ECMAScript 2021 introduces Promise.any() and AggregateError


ECMAScript 2021 is the latest JavaScript version that introduced multiple new features to the JavaScript language.

In this blog, we will cover Promise.any() method and AggregateError that was a part of ECMAScript 2021 addition.

Promise.any() method accepts a list of Promise objects as an iterable object and, as soon as one of the promises from the list fulfills, it returns a single promise that resolves with the value from that promise.

If no promise in the iterable is fulfilled, then the returned promise is rejected with an AggregateError, which is a new subclass of the Error.

Let’s take an example to understand it better.

const promise1 = fetch("https://jsonplaceholder.typicode.com/todos/1")
  .then(
    (response) => response.json()
  );

const promise2 = fetch("https://jsonplaceholder.typicode.com/todos/2")
  .then(
    (response) => response.json()
  );

const promise3 = fetch("https://jsonplaceholder.typicode.com/todos/3")
  .then(
    (response) => response.json()
  );

Promise.any([promise1, promise2, promise3])
  .then((value) =>console.log(value))
  .catch((error) => console.log(error))

//Output
{
  completed: false,
  id: 1,
  title: "delectus aut autem",
  userId: 1
}

In the above example, we are passing three different promises to Promise.any method for fetching a todo item using a fake API.

promise1 is the first promise to be fulfilled so its value (a todo object) is returned from the Promise.any method and printed to the console.

Syntax

Promise.any(iterable);

Return value

An already rejected Promise if the iterable passed is empty.

Promise.any([]);

//Output
Promise {<rejected>: AggregateError: All promises were rejected}

An asynchronously resolved Promise if the iterable passed contains no promises.

Promise.any([100,200,300]);

//Output
Promise {<fulfilled>: 100}

First resolved value, if any of the promises in the given iterable resolves.

const promiseError = new Promise((resolve, reject) => {
  reject("Error coming!");
});

const promiseSlow = new Promise((resolve, reject) => {
  setTimeout(resolve, 500, "Slow as a tortoise");
});

const promiseFast = new Promise((resolve, reject) => {
  setTimeout(resolve, 100, "Fast as a bullet");
});

Promise.any([promiseError, promiseSlow, promiseFast])
.then((value) => {
  console.log(value);
});

//Output "Fast as a bullet"

Error if all the promises are rejected.

const pErr1 = new Promise((resolve, reject) => {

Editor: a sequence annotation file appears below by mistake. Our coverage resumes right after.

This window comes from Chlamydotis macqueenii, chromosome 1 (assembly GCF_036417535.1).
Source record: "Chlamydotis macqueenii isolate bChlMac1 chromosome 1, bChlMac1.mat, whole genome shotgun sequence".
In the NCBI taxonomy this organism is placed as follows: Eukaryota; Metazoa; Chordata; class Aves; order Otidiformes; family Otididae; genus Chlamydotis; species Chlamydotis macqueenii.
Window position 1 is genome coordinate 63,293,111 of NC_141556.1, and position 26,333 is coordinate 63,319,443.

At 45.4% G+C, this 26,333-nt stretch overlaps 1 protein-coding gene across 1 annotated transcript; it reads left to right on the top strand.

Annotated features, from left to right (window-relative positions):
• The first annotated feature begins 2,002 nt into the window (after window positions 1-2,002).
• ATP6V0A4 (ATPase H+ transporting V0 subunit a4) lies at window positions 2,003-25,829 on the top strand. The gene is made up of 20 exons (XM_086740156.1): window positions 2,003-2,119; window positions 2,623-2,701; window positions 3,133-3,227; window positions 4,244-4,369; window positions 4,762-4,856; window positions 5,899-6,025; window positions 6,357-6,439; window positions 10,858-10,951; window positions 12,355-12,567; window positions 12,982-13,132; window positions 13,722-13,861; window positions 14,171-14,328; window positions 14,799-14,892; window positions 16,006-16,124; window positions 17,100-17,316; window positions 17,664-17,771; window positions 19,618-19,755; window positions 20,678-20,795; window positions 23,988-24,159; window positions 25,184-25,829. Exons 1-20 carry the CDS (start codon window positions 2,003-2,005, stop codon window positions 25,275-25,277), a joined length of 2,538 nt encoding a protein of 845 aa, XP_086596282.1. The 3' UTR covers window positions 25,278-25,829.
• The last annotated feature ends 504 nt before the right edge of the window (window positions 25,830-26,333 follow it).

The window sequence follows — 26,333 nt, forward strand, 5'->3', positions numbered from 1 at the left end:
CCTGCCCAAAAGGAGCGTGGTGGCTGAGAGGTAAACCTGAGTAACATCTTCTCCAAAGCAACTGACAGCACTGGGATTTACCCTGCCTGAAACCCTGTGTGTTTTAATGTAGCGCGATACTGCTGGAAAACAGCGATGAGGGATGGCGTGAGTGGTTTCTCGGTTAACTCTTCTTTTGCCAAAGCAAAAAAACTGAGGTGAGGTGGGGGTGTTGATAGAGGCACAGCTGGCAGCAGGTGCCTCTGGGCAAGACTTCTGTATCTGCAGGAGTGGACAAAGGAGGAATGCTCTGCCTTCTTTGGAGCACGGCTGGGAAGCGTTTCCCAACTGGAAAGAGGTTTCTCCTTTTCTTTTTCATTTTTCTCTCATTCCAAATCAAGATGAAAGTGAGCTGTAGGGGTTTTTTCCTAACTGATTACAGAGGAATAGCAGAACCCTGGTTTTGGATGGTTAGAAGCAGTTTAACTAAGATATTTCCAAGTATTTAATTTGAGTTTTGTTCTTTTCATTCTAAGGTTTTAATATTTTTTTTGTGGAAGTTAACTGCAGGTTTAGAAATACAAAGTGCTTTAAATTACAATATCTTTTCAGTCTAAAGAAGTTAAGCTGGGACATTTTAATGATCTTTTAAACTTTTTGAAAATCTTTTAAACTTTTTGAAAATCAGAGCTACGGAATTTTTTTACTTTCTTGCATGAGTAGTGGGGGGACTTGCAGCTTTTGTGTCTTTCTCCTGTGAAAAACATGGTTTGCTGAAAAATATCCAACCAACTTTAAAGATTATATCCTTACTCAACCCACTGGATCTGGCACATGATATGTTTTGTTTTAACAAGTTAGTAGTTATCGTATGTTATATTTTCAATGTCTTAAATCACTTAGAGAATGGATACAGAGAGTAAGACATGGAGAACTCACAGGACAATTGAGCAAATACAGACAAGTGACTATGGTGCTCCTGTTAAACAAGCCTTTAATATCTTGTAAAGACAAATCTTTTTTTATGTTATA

reject("Always fails");
});

const pErr2 = new Promise((resolve, reject) => {
  reject("I will also fail");
});

Promise.any([pErr1, pErr2]).catch((err) => {
  console.log(err);
});

//Output
AggregateError: All promises were rejected
Promise {<fulfilled>: undefined}

Promise.race vs Promise.any

Promise.race() returns the first settled value (either fulfillment or rejection) from a list of promises while the Promise.any() returns the first fulfilled value.

Let’s take an example to understand it better.

const promise1 = fetch("https://jsonplaceholder.typicode.com/todos/1")
.then(
  (response) => response.json()
);

const promise2 = new Promise((resolve, reject) => {
  reject("I am a rejected value");
});

Promise.race([promise1, promise2])
  .then((value) => console.log(value))
  .catch((value) => console.log(value));

//Output "I am a rejected value"

Promise.any([promise1, promise2])
  .then((value) => console.log(value))
  .catch((value) => console.log(value));

//Output
{
  completed: false,
  id: 1,
  title: "delectus aut autem",
  userId: 1
}

In the above example promise1 will fetch a todo item from an endpoint but, promise2 will be instantly rejected.

As we know, Promise.race returns the first promise that is either resolved or rejected from a list of promises, so the value of promise2 is returned as it is instantly rejected.

But, in the case of Promise.any, the first resolved value is returned, so we get a todo object as an output.

AggregateError

AggregateError is an object that is thrown when multiple errors need to be reported by an operation.

It takes multiple iterable errors instances and wraps them in a single error.

Syntax

AggregateError(Array<Error>, “message”);

Creating an AggregateError

try {
  throw new AggregateError(
    [new Error("an error"), new TypeError("Typeof error for some field")],
    "common error message"
  );
} catch (e) {
  console.log(e instanceof AggregateError); // true
  console.log(e.message); // "common error message"
  console.log(e.name); //"AggregateError"
  console.log(e.errors); //[ Error: "an error", TypeError: Typeof error for some field]
}